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TUPE and Poor Working Relationships - Were the Reasons for Dismissal Personal?

on Friday, 15 March 2019.

An employee who was dismissed due to a difficult working relationship with a colleague, rather than being TUPE-transferred along with other employees...

... was found to have been automatically unfairly dismissed, as the principal reason for the dismissal was the transfer.

Hare Wines Ltd v Kaur

Ms Kaur was employed by H&W Wholesale, where she had a "strained" working relationship with a colleague, Mr Chatha. Hare Wines Limited took on the business and employees of H&W, and Mr Chatha became a Director.

Ms Kaur's employment was terminated by H&W with immediate effect on the day of transfer. Ms Kaur made claims against H&W and Hare Wines for automatic unfair dismissal by reason of the TUPE transfer, for redundancy pay, and for notice pay.

She argued that the real reason for her dismissal was that Hare Wines did not want her because it anticipated ongoing difficulties in her relationship with Mr Chatha. Hare Wines asserted that Ms Kaur had objected to the transfer of her employment because of her difficult working relationship with Mr Chatha and so had terminated her own employment.

The Employment Tribunal (ET) preferred Ms Kaur's evidence on this point and found that she had transferred to Hare Wines pursuant to TUPE, that her dismissal was automatically unfair because the reason or principal reason for it was the transfer, and that Hare Wines breached the notice provisions of her contract of employment.

The Employment Appeal Tribunal (EAT) upheld the ET's decision. Hare Wines appealed, arguing that the reasons for Ms Kaur's dismissal were "purely personal" and not due to the transfer, and that the transfer only provided the occasion for the dismissal.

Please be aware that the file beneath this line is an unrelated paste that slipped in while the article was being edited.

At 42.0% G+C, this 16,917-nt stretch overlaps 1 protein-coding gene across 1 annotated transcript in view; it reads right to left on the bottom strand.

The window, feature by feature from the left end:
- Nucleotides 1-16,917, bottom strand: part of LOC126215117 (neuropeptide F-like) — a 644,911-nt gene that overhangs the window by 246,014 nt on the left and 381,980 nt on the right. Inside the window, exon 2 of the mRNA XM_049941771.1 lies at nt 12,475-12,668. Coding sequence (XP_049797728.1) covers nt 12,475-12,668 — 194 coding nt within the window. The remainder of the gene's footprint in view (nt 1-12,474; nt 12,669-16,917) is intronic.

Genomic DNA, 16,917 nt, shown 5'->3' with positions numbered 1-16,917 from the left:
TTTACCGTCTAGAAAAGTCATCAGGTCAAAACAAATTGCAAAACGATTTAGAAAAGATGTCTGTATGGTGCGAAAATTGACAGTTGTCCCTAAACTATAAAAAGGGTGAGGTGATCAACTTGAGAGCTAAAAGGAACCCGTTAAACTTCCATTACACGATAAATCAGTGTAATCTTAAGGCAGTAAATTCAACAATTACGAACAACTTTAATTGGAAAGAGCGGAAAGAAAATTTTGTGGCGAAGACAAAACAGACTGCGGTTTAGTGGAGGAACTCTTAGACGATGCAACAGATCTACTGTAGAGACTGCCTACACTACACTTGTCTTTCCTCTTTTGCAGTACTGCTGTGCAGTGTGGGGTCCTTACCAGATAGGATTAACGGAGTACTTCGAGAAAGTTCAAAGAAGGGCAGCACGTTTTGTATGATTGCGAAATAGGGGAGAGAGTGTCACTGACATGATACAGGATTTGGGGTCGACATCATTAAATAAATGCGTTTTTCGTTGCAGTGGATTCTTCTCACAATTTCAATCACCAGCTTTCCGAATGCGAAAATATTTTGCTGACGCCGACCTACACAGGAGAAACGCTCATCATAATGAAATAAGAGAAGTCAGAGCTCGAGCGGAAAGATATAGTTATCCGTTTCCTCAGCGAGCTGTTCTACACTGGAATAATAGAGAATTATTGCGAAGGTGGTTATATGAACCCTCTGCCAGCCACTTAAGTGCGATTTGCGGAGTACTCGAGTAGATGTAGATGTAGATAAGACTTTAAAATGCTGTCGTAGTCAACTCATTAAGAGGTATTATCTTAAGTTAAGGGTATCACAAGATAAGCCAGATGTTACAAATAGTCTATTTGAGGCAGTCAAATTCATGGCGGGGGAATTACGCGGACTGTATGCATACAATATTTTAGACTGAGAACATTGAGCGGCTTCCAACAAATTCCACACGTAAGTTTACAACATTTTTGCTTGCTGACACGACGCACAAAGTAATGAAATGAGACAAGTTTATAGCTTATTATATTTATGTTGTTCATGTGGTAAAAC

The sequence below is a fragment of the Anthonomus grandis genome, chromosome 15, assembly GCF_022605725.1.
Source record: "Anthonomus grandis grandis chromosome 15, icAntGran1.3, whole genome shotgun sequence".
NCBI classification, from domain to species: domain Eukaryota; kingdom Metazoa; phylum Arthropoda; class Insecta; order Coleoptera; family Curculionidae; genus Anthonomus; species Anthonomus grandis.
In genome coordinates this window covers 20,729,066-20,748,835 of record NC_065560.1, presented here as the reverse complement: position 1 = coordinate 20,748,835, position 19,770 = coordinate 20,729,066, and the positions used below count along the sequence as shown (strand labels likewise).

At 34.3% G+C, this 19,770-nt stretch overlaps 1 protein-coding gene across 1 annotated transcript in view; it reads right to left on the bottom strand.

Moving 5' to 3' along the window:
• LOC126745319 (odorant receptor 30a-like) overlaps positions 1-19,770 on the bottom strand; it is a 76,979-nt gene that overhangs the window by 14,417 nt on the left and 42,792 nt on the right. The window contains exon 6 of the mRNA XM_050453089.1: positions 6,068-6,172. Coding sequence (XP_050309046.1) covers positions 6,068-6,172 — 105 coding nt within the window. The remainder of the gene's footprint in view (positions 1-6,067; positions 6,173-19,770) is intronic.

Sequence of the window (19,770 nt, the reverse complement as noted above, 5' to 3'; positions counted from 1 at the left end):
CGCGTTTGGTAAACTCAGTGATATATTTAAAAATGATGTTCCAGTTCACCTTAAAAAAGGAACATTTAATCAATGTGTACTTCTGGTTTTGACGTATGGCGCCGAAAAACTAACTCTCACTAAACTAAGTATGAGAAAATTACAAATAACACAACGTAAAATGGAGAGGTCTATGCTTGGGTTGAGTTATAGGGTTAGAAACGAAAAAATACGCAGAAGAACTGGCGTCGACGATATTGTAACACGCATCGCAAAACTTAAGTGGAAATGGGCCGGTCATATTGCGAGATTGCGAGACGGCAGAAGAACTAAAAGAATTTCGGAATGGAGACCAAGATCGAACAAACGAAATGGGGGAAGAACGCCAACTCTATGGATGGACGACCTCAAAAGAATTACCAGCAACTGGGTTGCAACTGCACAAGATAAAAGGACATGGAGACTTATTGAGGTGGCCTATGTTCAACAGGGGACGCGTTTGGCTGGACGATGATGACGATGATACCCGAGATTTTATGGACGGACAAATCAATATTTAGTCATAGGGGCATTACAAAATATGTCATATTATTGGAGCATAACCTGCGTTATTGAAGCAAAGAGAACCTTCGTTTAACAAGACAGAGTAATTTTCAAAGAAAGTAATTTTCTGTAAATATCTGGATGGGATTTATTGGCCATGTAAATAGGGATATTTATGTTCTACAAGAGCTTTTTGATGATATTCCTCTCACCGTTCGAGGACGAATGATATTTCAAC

The Court of Appeal's Decision

The Court of Appeal (CA) upheld the ET and EAT's decisions that the transfer was the sole or principal reason for the dismissal.

Once it was decided that Ms Kaur had not objected to the transfer, the question was whether she had been dismissed because of her relationship with Mr Chatha and the proximity of the transfer was coincidental, or because Hare Wines did not want her to transfer because she did not get on with Mr Chatha. The CA noted that the problems between Ms Kaur and Mr Chatha had been ongoing for some time during Ms Kaur's employment but had not been regarded as cause for dismissal. Secondly, the dismissal had taken place on the day of the transfer and, whilst not conclusive, was a factor against Hare Wines.

What Can You Learn from This Case?

You should consider carefully the reasons for a dismissal, particularly when there is close proximity to a TUPE transfer.

Even where there are reasons for the dismissal which are not related to the transfer, the court may find that the influence of the transfer is significant enough to make the transfer the sole or principal reason for the dismissal.

If you need advice as part of a TUPE transfer, please contact Katie Hurst in our Employment Law team on 0121 227 3751.

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